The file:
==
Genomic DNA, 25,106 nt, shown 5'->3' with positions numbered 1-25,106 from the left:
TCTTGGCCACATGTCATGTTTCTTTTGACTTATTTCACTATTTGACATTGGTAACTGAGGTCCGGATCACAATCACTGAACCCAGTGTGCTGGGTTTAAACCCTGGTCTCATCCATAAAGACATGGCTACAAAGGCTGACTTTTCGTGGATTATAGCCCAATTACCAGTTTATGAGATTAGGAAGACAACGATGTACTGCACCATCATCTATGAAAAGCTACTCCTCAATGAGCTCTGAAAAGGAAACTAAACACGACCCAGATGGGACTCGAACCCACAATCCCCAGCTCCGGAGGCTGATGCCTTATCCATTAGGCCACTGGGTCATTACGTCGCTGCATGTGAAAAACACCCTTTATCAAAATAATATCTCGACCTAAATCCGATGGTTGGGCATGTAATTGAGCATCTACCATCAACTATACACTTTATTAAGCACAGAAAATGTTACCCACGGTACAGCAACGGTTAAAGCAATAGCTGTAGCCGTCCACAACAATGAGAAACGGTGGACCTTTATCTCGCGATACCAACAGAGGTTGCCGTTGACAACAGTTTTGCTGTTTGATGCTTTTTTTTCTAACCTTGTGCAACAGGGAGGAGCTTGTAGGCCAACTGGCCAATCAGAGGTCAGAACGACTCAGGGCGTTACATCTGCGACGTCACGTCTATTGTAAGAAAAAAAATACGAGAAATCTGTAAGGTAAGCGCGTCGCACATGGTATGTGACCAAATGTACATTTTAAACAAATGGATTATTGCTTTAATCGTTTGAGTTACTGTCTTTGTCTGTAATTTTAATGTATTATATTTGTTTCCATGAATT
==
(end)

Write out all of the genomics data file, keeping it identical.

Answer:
Genomic DNA, 25,106 nt, shown 5'->3' with positions numbered 1-25,106 from the left:
TCTTGGCCACATGTCATGTTTCTTTTGACTTATTTCACTATTTGACATTGGTAACTGAGGTCCGGATCACAATCACTGAACCCAGTGTGCTGGGTTTAAACCCTGGTCTCATCCATAAAGACATGGCTACAAAGGCTGACTTTTCGTGGATTATAGCCCAATTACCAGTTTATGAGATTAGGAAGACAACGATGTACTGCACCATCATCTATGAAAAGCTACTCCTCAATGAGCTCTGAAAAGGAAACTAAACACGACCCAGATGGGACTCGAACCCACAATCCCCAGCTCCGGAGGCTGATGCCTTATCCATTAGGCCACTGGGTCATTACGTCGCTGCATGTGAAAAACACCCTTTATCAAAATAATATCTCGACCTAAATCCGATGGTTGGGCATGTAATTGAGCATCTACCATCAACTATACACTTTATTAAGCACAGAAAATGTTACCCACGGTACAGCAACGGTTAAAGCAATAGCTGTAGCCGTCCACAACAATGAGAAACGGTGGACCTTTATCTCGCGATACCAACAGAGGTTGCCGTTGACAACAGTTTTGCTGTTTGATGCTTTTTTTTCTAACCTTGTGCAACAGGGAGGAGCTTGTAGGCCAACTGGCCAATCAGAGGTCAGAACGACTCAGGGCGTTACATCTGCGACGTCACGTCTATTGTAAGAAAAAAAATACGAGAAATCTGTAAGGTAAGCGCGTCGCACATGGTATGTGACCAAATGTACATTTTAAACAAATGGATTATTGCTTTAATCGTTTGAGTTACTGTCTTTGTCTGTAATTTTAATGTATTATATTTGTTTCCATGAATT